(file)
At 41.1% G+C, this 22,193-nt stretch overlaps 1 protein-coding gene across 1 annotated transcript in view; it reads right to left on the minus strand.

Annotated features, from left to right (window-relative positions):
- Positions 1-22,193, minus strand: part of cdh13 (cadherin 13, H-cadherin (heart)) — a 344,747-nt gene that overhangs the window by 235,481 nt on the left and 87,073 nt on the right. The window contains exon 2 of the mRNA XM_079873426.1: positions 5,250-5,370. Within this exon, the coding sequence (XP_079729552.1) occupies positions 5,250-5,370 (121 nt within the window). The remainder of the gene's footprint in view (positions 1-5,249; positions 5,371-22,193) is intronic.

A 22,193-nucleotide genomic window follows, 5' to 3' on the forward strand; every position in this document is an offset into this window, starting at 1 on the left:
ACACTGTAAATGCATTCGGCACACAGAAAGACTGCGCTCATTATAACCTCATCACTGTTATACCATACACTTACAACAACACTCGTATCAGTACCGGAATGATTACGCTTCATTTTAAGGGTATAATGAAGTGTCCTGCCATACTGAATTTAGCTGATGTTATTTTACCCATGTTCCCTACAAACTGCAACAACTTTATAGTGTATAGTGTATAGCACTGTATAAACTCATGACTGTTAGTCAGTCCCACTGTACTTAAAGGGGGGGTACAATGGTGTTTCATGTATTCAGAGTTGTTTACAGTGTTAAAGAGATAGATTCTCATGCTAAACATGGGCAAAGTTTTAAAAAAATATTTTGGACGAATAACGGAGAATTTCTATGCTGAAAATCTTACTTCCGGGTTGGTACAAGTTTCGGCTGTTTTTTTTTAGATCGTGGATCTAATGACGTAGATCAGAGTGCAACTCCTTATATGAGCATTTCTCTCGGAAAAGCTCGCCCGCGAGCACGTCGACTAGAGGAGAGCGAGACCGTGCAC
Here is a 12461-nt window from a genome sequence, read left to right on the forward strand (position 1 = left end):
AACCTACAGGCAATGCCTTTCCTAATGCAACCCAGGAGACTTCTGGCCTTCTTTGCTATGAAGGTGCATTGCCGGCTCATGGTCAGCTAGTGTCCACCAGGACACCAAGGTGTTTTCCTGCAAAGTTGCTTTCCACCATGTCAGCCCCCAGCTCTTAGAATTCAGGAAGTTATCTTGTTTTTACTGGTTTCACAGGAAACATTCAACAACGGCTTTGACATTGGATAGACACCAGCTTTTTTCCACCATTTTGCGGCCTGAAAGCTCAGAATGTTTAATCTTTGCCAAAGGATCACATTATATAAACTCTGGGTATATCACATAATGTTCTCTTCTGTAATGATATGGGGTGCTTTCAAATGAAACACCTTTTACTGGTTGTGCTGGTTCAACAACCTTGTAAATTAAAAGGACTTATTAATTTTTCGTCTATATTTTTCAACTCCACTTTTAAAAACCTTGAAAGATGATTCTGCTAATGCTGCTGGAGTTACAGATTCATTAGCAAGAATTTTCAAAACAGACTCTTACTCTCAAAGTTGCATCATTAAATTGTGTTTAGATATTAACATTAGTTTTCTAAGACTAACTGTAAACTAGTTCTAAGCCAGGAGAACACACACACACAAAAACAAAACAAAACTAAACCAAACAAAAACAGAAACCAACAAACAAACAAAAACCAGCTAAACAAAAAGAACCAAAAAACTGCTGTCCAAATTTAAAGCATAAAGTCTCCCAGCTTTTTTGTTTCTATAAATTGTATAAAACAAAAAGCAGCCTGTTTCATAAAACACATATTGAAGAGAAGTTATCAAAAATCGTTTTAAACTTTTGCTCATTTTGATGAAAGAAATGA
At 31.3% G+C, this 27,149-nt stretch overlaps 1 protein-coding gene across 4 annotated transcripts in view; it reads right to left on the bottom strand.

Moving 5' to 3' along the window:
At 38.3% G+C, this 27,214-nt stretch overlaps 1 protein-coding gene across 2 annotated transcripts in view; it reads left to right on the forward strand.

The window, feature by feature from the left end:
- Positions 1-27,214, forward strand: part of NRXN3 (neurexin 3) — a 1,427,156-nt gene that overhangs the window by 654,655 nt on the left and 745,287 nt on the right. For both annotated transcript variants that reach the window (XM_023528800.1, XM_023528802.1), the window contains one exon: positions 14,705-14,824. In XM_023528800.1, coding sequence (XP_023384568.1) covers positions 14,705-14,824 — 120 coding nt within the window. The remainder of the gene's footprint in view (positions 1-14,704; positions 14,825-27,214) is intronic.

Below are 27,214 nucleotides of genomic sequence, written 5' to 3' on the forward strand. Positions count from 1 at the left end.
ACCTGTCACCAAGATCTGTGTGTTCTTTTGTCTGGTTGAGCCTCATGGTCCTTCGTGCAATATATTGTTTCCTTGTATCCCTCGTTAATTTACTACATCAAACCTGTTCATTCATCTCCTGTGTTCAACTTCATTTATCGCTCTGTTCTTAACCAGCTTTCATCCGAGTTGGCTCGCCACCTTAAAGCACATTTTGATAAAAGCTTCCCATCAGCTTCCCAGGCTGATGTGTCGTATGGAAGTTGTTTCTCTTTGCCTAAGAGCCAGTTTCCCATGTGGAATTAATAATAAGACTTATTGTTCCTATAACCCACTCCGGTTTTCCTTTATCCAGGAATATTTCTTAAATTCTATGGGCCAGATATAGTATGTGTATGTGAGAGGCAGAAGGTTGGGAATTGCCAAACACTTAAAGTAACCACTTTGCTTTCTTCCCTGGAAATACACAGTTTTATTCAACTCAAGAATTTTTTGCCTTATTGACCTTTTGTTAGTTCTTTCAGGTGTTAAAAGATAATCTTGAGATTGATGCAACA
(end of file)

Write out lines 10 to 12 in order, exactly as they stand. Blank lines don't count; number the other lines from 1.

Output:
At 38.3% G+C, this 27,214-nt stretch overlaps 1 protein-coding gene across 2 annotated transcripts in view; it reads left to right on the forward strand.

The window, feature by feature from the left end:
- Positions 1-27,214, forward strand: part of NRXN3 (neurexin 3) — a 1,427,156-nt gene that overhangs the window by 654,655 nt on the left and 745,287 nt on the right. For both annotated transcript variants that reach the window (XM_023528800.1, XM_023528802.1), the window contains one exon: positions 14,705-14,824. In XM_023528800.1, coding sequence (XP_023384568.1) covers positions 14,705-14,824 — 120 coding nt within the window. The remainder of the gene's footprint in view (positions 1-14,704; positions 14,825-27,214) is intronic.